I would have say that the characters are well fleshed out and bring their own sense of life into the story and the insanity that it would entail.
Kenny and his alternate timeline versions of himself would make up a majority of the story’s character listing, but speaking of the original Kenny, I think that while he is developed and well rounded, he can come off as despondent at times. During a large portion of the story, he pines over his ex Amy to the point that it is almost annoying. But I admit that I like his progression over the course of the story as other authors in the past have sometimes forced a character/perspective change at the very ending. The alternate timeline versions of Kenny bring some enjoyment to the story as well as they try to make sense of the timeline and prevent the two evil Kenny’s from stealing the other timeline’s Tiem machines.
Travis is hands down, my favorite character of the story. Acting as Kenny’s roommate, friend and compatriot during the time traveling adventure, he isn’t afraid to tell it like it is despite how hard it might be to hear. He tries his best to get Kenny out of his rut and tell him to move on, even to the point of slapping him multiple times.
Despite his reluctance to get involved in the time traveling mishaps, he willingly decides to help Kenny in resolving the matter at hand and even helps him with being his wingman.
Pilz or as he is known on Earth “Quentin Lundquist”, is an alien from the planet Pyson who sells the tiem machine to Kenny as well as a device that makes people invisible. His involvement in the story is minor, but the moments where he is actively involved can be humorous. Despite giving a human a functional time machine, he shows reluctance to helping them resolve the problems they created. It was interesting to see the two versions of him in the story (old and young) and how he had changed over the years.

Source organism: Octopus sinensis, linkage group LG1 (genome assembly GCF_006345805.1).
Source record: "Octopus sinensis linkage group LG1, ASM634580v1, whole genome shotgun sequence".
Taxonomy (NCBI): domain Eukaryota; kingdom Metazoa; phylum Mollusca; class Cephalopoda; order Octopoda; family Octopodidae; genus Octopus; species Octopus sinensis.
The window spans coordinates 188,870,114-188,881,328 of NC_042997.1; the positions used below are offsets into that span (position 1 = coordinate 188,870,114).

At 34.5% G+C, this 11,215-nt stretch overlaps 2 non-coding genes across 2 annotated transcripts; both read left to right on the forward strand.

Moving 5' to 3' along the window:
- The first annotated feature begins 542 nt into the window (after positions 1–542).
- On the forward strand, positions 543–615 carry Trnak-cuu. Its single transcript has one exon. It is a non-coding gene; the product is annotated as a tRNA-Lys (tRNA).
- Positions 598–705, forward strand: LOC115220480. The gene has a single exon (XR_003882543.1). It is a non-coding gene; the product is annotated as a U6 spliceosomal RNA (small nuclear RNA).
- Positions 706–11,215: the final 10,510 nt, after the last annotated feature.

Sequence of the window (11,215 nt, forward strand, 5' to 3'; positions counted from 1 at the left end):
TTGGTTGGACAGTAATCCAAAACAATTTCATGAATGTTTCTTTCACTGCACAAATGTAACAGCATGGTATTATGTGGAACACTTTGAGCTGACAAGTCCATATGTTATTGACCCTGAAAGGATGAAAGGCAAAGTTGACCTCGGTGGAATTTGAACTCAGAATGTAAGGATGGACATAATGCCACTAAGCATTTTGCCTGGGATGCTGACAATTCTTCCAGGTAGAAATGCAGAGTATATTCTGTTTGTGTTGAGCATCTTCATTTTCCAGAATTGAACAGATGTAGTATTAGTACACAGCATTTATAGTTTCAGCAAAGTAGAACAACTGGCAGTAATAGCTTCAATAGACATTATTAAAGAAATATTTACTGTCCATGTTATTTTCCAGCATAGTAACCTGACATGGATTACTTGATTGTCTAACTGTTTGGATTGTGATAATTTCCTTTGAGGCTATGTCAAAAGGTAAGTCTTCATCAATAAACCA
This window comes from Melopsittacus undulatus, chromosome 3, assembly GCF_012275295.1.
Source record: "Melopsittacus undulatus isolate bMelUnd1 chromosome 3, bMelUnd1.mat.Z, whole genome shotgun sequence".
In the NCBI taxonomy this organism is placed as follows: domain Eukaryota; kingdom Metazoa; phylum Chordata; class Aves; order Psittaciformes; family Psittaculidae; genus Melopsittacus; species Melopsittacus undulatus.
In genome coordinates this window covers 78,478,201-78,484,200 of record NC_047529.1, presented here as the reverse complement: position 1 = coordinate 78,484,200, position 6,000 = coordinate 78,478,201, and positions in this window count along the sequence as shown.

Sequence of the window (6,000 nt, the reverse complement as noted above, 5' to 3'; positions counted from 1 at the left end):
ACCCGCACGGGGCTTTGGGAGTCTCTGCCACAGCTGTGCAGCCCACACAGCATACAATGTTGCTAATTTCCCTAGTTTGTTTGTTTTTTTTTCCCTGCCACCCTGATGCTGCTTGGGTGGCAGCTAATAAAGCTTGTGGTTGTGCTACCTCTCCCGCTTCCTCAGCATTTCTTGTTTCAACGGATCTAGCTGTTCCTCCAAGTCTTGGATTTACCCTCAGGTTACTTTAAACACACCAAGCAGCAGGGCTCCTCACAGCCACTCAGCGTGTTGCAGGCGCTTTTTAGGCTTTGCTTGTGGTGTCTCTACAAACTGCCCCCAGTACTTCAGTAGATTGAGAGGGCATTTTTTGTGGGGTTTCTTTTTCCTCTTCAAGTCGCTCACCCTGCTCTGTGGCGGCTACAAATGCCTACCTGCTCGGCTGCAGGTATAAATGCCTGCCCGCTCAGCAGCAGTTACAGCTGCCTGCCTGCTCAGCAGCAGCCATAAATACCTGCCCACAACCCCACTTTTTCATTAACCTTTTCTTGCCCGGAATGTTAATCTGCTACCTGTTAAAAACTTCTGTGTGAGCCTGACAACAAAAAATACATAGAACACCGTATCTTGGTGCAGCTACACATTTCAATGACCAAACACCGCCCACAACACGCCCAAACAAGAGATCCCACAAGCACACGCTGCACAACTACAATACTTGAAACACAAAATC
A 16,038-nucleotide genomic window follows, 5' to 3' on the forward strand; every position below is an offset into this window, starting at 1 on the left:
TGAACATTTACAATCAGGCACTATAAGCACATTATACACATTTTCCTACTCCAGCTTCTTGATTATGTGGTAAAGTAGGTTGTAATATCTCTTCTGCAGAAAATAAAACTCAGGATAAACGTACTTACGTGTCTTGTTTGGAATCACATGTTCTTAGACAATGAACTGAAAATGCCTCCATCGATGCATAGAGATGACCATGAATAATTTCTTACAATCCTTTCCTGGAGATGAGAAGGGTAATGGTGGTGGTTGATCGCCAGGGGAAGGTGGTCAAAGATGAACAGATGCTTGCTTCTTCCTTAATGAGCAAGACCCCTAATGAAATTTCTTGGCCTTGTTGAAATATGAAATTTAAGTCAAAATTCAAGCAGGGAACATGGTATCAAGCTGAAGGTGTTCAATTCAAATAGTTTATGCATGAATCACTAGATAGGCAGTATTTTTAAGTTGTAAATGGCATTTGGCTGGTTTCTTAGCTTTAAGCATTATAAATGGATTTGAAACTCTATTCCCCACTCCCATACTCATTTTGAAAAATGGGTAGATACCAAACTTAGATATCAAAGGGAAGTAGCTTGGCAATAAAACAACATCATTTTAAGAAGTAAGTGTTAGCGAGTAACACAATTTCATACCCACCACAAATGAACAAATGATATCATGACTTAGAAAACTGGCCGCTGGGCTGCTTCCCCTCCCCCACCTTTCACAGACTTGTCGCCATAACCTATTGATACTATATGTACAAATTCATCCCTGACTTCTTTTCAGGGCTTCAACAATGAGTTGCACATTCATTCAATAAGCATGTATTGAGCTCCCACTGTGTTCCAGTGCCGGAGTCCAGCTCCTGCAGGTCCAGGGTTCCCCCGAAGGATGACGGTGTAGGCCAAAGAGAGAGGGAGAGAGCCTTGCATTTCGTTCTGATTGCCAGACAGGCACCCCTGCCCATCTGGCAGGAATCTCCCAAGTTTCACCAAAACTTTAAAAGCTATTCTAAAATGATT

The Writing Style
I would have to congratulate Alex Hansen for creating a coherent and straightforward story that could have easily gotten askew with the premise. Despite the multiple timelines that he included into the story, it is easy to follow the story from start to finish. I also enjoyed how he wrote Kenny’s inner monologue, but i feel that it comes dangerously close to ‘Fight Club’ territory when he mentions things such as ‘a Sandwich of Self-Loathing’ and ‘Mayonnaise of Squandered Opportunities’. But I did find myself laughing at some of the different jokes in the story such as Travis’ Doom reference and imagining an army of Kennies (or is it Kennys? What is the right plural?) running down the road.
On the whole, I enjoyed Alex Hansen’s Tiem Machine and what it has offered for the Time Travel subgenre despite its minor flaws. The characters are believable and memorable, the story captures your attention and the humor is plentiful. While trying to make sense of the alternating timelines can be difficult at times, it can be better understood of a quick re-reading. I would recommend this book to anyone who wants to read a humorous story.
If you want to check out Tiem Machine, it is available on Amazon.
You can also check out Alex Hansen’s website here.
On a side note, be sure to stay tuned for the next review which is probably going to kill me to try and do.